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Pam Hallman to Meet with the U.S. Congressional Brain Injury Task Force13-Oct-2017

On October 25, our own Pam Hallman has been chosen to represent domestic violence and brain injury survivors across the country in front of the U.S. Congressional Brain Injury Task Force at a brie.. Read More...

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BIA HOME : Auto No-Fault

Auto No-Fault

Thanks to the Michigan No-Fault Act, our state has the most comprehensive and generous medical expense and patient care provision of any state in the country. Citizens have more rights under the law, but it's only when they have a full understanding of these rights that they can receive all the benefits available to them in the instance of an auto accident. This page provides a brief overview on how no-fault works in Michigan.

Every accident that happens in Michigan which causes injury or death creates two separate and distinct legal claims. The first is for no-fault personal protection insurance (PIP) benefits. The second is the third party tort liability claim for recovery of non-economic and excess economic damages.

PIP Benefit Claims

These benefits are also referred to as no-fault benefits, first party benefits, and economic loss benefits, but by and large they are simply known as PIP benefits. They are usually paid by the victim's insurance company, regardless of who's fault it was, hence why it is referred to as no-fault insurance.

PIP benefits are available to drivers, passengers, pedestrians, bicyclists, and any others that have been involved in a vehicle accident. In our system, there are four types of PIP benefits payable to victims: Allowable Expense Benefits, Work Loss Benefits, Replacement Service Expenses, and Survivor’s Loss Benefits.
Allowable Expense Benefits ↓

Injured people are entitled to recover a certain amount of the costs they incur. Reasonable charges for necessary products, services, and accommodations of care, recovery, or rehabilitation are part of what is known as "allowable expenses." Anything considered an allowable expense is payable for life and there is no monetary cap; a victim is covered for as long as they need, despite the costs. Among the items considered as allowable expenses are:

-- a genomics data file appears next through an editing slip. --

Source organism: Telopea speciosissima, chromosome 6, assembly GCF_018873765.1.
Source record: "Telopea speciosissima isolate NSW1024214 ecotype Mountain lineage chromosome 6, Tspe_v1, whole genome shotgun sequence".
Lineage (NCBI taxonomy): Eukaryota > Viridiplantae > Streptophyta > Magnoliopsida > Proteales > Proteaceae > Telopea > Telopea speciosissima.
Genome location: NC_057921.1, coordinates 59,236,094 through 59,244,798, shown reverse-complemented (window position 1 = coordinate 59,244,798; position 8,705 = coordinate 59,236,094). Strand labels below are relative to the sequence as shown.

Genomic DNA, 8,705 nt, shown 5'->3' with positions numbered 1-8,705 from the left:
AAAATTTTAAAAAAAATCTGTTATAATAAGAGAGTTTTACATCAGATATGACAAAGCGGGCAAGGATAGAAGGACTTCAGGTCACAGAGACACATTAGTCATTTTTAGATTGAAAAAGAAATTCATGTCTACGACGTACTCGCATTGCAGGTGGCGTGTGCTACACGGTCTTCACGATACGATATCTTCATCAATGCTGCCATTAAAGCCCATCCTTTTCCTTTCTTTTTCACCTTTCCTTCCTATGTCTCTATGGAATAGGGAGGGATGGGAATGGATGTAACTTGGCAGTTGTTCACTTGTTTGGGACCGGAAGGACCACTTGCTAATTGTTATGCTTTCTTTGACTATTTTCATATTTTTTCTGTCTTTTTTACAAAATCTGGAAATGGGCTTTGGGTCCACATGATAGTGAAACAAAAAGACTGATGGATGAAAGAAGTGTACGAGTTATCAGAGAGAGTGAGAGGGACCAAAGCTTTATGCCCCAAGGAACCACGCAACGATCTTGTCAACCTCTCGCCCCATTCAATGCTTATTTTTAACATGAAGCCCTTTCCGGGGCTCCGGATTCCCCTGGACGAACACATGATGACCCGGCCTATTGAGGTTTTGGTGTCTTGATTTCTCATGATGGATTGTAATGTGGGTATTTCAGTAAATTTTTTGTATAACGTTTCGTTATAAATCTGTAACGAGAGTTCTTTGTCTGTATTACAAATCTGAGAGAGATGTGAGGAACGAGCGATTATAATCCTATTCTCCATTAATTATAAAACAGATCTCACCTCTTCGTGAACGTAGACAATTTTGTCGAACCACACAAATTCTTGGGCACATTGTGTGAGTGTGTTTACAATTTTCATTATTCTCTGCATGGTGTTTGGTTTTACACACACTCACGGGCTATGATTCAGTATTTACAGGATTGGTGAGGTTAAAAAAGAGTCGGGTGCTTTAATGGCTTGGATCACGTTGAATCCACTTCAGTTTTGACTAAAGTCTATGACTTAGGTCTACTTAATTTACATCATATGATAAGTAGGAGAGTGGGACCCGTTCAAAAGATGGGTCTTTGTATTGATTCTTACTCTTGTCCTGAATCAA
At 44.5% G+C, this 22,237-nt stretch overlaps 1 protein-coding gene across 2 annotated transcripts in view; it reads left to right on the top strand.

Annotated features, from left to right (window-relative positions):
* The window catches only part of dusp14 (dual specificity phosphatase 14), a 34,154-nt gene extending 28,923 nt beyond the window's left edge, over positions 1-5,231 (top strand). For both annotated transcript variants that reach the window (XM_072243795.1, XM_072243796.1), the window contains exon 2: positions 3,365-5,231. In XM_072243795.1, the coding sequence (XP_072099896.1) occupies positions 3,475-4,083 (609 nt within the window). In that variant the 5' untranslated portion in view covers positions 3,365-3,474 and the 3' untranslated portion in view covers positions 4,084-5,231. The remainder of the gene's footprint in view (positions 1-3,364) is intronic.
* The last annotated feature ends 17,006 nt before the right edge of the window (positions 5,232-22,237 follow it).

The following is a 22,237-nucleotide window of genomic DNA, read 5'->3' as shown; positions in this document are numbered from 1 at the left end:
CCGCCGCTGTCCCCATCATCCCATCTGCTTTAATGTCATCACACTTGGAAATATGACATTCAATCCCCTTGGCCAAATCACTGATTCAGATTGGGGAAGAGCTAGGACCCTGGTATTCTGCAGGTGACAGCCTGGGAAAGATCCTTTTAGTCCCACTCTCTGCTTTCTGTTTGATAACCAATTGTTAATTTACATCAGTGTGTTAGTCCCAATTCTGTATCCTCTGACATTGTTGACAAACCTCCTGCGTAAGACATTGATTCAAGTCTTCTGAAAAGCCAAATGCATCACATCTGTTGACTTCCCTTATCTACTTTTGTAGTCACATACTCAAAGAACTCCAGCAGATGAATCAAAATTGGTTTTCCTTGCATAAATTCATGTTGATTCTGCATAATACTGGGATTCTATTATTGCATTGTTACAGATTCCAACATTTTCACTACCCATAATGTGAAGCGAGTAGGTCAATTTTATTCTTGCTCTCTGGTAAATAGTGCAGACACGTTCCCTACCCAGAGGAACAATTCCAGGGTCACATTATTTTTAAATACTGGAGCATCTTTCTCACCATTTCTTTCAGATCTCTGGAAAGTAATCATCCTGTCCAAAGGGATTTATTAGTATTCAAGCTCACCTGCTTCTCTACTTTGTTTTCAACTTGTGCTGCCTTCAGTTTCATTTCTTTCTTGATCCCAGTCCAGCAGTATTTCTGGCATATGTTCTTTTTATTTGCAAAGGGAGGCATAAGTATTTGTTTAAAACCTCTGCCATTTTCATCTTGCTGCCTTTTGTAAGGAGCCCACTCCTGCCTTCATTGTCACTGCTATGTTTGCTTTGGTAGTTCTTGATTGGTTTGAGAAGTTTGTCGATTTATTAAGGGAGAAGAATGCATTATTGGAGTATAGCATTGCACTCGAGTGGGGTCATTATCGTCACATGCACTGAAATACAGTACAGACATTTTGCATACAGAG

• Medical and hospital expenses
• in-home nursing and attendant care
• Residential accommodations
• Physical and vocational rehabilitation
• Guardianship expenses
• Room and board expenses
• Medical transportation mileage
• Special motor vehicle transportation

Work Loss Benefits ↓

PIP benefits include covering up to 85% of a victim's lost income, including overtime pay. There is a caveat to this: there is a monthly maximum of $4,948 of work loss benefits which cannot be exceeded. If 85% of your monthly income exceeds the monthly maximum, you will only receive that $4,948. This benefit is payable for a maximum of three years and is extended to people that are considered temporarily unemployed, as well as those that are fully unemployed. This only applies if the lost wages are due to injuries sustained in the accident.

Replacement Service Expenses ↓

If a victim requires domestic services to be taken care of for them because they are no longer able to manage it themselves, PIP benefits will help cover up to $20 per day for three years. These expenses have to be considered necessary and include things like:

• Housekeeping
• Child care
• Yard work
• Home maintenance

Survivor's Loss Benefits ↓

If a person is killed in an accident, PIP benefits are payable to the dependents of the victim. These benefits will cover up to $20 per day for three years. There are several components to these benefits: tax after income, loss of fringe benefits, and a replacement service component. Victims killed in accidents can also have their funeral and burial costs covered. This benefit covers between $1,750 - $5,000, depending on how much coverage the victims had purchased.

Tort Liability Claim

Also known as, the third party claim, the non-economic loss claim, and the residual bodily injury claim, the tort liability claim allows accident victims to pursue a tort liability claim against at fault drivers for two types of damages: non-economic losses and excess economic losses.
Non-Economic Loss Damages ↓

Victims can file a liability claim against the at fault driver for non-economic losses if the victim has a serious impairment of bodily function, permanent serious disfigurement, or if there was a death as a result of the accident. Collectively, these three are known as "threshold injuries." In order to pursue this, victims must prove they have a threshold injury. Non-economic damages are related to diminished quality of life and include:

• Pain and suffering
• Loss of function
• Mental anguish and distress
• Incapacity
• Disability
• Deprivation of social pleasure and enjoyment

Excess Economic Loss Damages ↓

Victims injured in accidents are able to file a liability claim against the at fault driver for some economic losses beyond what is paid in PIP benefits. These losses include replacement services and lost income beyond what PIP pays out. Unlike the non-economic loss damages claim, victims do not have to prove they have a threshold injury. If the at fault driver is uninsured, victims can recover all economic losses against the at fault party, even those that were covered by the victim's PIP benefits.

Coalition Protecting Auto No-Fault logo

For more information on Michigan's Auto No-Fault law, you can contact the Coalition Protecting Auto No-Fault (CPAN) at (517) 8821096 and ask for a copy of "The Michigan No-Fault Automobile Insurance Law: Your Rights and Benefits (7th Edition)." To stay up-to-date on no-fault news, you can visit CPAN's website or the Auto No-Fault Law Blog maintained by the Sinas Dramis Law Firm.

Information for this page provided by George Sinas of Sinas Dramis Law Firm and CPAN.